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The Supreme Team: The Birth of Crack and Hip-Hop, Prince's Reign of Terror and the Supreme/50 Cent Beef Exposed

Street Legends
Narrated by: Glenn Langohr
Length: 11 hrs and 48 mins
3 out of 5 stars (4 ratings)

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Summary

When the crack era jumped off in the 1980s, many street legends were born in a hail of gunfire. Business-minded and ruthless dudes seized the opportunities afforded them, and certain individuals out of the city's five boroughs became synonymous with the definition of the new-era black gangster. Drugs, murder, kidnappings, shootings, more drugs, and more murder were the rule of the day. They called it The Game, but it was a vicious attempt to come up by any means necessary. In the late 1980s, the mindset was get mine or be mine, and nobody embodied this attitude more than the Supreme Team.

The Supreme Team has gone down in street legend and the lyrical lore of hip-hop and gangsta rap as one of the most vicious crews to ever emerge on the streets of New York. Their mythical and iconic status inspired hip-hop culture and rap superstars like 50 Cent, Jay-Z, Biggie, Nas, and Ja Rule. Born at the same time as crack, hip-hop was heavily influenced by the drug crews that controlled New York's streets. And the cliché of art imitating life and vice versa came full circle in the saga of the Supreme Team's infamous leaders - Kenneth Supreme McGriff and Gerald Prince Miller. In the maelstrom of the mid-80s crack storm and burgeoning hip-hop scene, their influence and relevance left a lasting impression.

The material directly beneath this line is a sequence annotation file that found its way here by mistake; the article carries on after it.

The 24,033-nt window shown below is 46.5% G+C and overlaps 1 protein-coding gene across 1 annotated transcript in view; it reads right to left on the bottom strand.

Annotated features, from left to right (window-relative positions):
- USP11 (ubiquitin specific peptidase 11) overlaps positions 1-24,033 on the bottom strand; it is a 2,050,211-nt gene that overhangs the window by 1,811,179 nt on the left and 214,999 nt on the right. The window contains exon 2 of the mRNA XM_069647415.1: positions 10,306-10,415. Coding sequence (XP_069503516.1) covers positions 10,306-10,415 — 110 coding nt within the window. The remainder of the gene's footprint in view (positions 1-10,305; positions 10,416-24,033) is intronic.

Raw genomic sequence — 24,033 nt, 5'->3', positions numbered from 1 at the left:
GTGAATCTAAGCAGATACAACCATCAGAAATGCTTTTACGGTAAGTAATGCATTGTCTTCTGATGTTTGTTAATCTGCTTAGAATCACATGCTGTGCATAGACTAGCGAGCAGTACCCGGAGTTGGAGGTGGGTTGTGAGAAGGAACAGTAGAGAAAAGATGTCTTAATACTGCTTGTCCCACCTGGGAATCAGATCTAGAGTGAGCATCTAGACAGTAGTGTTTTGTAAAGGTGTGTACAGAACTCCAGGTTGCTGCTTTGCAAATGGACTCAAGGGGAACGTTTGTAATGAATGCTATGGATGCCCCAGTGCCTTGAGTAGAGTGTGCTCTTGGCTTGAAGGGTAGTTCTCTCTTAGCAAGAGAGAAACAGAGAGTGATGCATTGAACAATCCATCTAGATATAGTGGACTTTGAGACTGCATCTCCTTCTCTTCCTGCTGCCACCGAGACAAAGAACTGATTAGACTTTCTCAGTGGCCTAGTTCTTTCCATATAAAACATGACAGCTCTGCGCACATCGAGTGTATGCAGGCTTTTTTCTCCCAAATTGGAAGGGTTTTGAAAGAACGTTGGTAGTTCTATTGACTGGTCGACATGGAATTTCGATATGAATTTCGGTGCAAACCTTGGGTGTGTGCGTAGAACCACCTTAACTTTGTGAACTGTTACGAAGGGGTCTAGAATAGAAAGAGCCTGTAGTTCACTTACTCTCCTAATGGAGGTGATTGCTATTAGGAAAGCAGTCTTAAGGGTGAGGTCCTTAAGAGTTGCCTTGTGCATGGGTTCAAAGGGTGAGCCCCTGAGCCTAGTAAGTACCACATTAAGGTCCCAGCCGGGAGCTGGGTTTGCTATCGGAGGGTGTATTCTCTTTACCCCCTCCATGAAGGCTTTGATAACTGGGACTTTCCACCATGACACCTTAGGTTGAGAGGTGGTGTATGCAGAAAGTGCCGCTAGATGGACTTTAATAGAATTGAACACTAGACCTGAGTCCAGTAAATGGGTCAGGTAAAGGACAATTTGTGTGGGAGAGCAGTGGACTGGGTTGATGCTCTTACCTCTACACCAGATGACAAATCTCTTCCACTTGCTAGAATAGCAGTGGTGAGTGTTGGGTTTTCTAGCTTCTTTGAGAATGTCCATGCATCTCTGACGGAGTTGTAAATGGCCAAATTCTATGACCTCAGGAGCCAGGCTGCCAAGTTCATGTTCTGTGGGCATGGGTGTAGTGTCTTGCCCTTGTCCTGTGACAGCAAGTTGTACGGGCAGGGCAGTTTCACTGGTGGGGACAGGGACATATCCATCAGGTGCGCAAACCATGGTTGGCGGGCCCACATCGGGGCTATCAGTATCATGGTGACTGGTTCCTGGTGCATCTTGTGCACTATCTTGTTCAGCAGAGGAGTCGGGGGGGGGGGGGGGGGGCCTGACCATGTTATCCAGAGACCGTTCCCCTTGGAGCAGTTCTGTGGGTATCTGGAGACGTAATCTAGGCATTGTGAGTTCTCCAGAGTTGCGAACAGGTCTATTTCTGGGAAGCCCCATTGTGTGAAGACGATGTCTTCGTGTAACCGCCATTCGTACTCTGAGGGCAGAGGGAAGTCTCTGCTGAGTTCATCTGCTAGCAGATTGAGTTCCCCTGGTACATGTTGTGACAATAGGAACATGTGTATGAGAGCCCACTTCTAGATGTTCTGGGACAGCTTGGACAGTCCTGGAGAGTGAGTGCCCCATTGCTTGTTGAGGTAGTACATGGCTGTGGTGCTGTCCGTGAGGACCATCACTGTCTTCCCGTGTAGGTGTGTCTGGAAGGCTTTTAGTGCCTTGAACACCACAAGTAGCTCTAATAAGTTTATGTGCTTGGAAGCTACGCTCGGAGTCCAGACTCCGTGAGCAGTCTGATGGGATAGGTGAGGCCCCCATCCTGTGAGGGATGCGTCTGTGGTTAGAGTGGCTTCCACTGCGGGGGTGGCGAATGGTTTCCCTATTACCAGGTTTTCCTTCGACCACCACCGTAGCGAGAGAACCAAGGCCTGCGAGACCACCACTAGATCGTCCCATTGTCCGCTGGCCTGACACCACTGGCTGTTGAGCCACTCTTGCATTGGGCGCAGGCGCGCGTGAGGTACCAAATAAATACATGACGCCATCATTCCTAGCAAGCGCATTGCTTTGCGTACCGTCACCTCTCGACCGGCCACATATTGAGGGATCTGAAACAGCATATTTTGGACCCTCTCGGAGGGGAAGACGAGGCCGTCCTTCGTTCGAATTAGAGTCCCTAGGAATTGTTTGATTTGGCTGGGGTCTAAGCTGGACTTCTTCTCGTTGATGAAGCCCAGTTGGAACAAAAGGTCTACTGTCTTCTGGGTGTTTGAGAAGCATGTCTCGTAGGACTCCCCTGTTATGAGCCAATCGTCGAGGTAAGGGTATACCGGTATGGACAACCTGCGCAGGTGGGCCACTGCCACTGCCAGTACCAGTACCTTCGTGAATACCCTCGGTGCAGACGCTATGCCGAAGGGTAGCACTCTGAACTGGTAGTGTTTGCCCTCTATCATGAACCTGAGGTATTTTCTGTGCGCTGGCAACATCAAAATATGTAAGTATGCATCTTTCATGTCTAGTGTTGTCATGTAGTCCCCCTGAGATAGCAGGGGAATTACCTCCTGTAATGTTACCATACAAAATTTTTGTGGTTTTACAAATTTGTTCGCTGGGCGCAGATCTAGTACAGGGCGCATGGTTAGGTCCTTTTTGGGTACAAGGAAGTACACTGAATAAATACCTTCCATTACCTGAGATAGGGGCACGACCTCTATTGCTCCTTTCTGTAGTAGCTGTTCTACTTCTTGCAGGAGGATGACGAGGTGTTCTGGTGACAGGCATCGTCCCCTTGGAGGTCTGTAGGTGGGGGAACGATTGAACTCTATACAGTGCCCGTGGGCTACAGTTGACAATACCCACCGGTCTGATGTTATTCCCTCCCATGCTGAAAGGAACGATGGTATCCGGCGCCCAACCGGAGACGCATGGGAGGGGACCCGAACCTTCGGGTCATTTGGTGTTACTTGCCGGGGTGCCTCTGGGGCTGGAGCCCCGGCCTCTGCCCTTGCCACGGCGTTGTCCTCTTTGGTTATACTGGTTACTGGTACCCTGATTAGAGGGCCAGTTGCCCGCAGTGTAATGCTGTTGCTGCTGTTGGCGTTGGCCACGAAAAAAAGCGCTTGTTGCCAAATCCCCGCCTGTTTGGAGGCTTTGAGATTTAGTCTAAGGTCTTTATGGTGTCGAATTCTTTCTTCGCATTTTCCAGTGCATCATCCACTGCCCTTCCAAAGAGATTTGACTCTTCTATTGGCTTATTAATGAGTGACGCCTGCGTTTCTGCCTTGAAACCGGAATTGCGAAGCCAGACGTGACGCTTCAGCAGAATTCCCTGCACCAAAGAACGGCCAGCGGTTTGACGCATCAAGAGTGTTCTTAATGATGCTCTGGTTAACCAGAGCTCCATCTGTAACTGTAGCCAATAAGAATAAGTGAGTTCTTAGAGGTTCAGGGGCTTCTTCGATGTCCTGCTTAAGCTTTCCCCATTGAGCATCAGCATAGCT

Going from drug baron to federal prisoner to hip-hop maestro to life in prison, Supreme was involved in hip-hop and the crack trade from day one. His run stretched decades, but in the end, he fell victim to the pitfalls of the game like all before him had. His nephew, the enigmatic Prince, who had a rapid, violent, and furious rise in the streets, also fell hard and fast to the tune of seven life sentences. The Supreme Team has been romanticized and glorified in hip-hop, but the truth of the matter is that most of their members are currently in prison for life or have spent decades of their prime years behind bars.

This audiobook looks at the team’s climatic rise from its inception to its inevitable fall. It looks at Supreme’s redemption with Murder Inc. and his relapse back into crime. This audiobook is the Supreme Team story in all its glory, infamy, and tragedy. It’s a tale of turns, twists, and fate. Meet the gangsters from Queens where the drug game influenced the style and swagger of street culture, hip-hop, and gangsta rap and made the infamous cast of characters from the Supreme Team icons in the annals of urban lore.

©2012 Gorilla Convict Publications (P)2018 Gorilla Convict Publications

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  • Overall
    5 out of 5 stars
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    5 out of 5 stars

a very interesting book on queen's usa

if you live/love hip hop you'll be very interested in this book

it's a sad story of how many live the life and then they're true colours come out when the rides over

1 of 1 people found this review helpful